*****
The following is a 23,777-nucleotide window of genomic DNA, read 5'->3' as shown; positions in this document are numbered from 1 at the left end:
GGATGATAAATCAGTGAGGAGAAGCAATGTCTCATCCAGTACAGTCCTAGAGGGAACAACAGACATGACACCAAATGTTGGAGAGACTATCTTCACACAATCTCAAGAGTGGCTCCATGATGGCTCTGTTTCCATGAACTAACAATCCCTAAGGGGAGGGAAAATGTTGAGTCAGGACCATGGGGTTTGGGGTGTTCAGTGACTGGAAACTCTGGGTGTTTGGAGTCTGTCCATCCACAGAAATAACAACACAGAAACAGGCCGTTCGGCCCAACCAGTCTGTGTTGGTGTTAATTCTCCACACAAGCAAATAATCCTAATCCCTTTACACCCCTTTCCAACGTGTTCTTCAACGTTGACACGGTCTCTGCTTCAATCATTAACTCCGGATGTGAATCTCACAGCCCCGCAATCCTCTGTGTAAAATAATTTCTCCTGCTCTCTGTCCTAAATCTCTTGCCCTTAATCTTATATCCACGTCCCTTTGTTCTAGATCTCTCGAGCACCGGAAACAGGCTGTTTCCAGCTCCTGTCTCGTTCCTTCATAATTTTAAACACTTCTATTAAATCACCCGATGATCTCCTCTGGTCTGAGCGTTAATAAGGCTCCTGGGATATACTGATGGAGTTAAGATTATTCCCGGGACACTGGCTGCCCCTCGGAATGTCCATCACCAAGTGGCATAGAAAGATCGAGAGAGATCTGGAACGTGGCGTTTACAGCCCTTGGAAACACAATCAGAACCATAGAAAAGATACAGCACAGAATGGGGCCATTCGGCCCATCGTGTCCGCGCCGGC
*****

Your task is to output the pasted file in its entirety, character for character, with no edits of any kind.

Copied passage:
The following is a 23,777-nucleotide window of genomic DNA, read 5'->3' as shown; positions in this document are numbered from 1 at the left end:
GGATGATAAATCAGTGAGGAGAAGCAATGTCTCATCCAGTACAGTCCTAGAGGGAACAACAGACATGACACCAAATGTTGGAGAGACTATCTTCACACAATCTCAAGAGTGGCTCCATGATGGCTCTGTTTCCATGAACTAACAATCCCTAAGGGGAGGGAAAATGTTGAGTCAGGACCATGGGGTTTGGGGTGTTCAGTGACTGGAAACTCTGGGTGTTTGGAGTCTGTCCATCCACAGAAATAACAACACAGAAACAGGCCGTTCGGCCCAACCAGTCTGTGTTGGTGTTAATTCTCCACACAAGCAAATAATCCTAATCCCTTTACACCCCTTTCCAACGTGTTCTTCAACGTTGACACGGTCTCTGCTTCAATCATTAACTCCGGATGTGAATCTCACAGCCCCGCAATCCTCTGTGTAAAATAATTTCTCCTGCTCTCTGTCCTAAATCTCTTGCCCTTAATCTTATATCCACGTCCCTTTGTTCTAGATCTCTCGAGCACCGGAAACAGGCTGTTTCCAGCTCCTGTCTCGTTCCTTCATAATTTTAAACACTTCTATTAAATCACCCGATGATCTCCTCTGGTCTGAGCGTTAATAAGGCTCCTGGGATATACTGATGGAGTTAAGATTATTCCCGGGACACTGGCTGCCCCTCGGAATGTCCATCACCAAGTGGCATAGAAAGATCGAGAGAGATCTGGAACGTGGCGTTTACAGCCCTTGGAAACACAATCAGAACCATAGAAAAGATACAGCACAGAATGGGGCCATTCGGCCCATCGTGTCCGCGCCGGC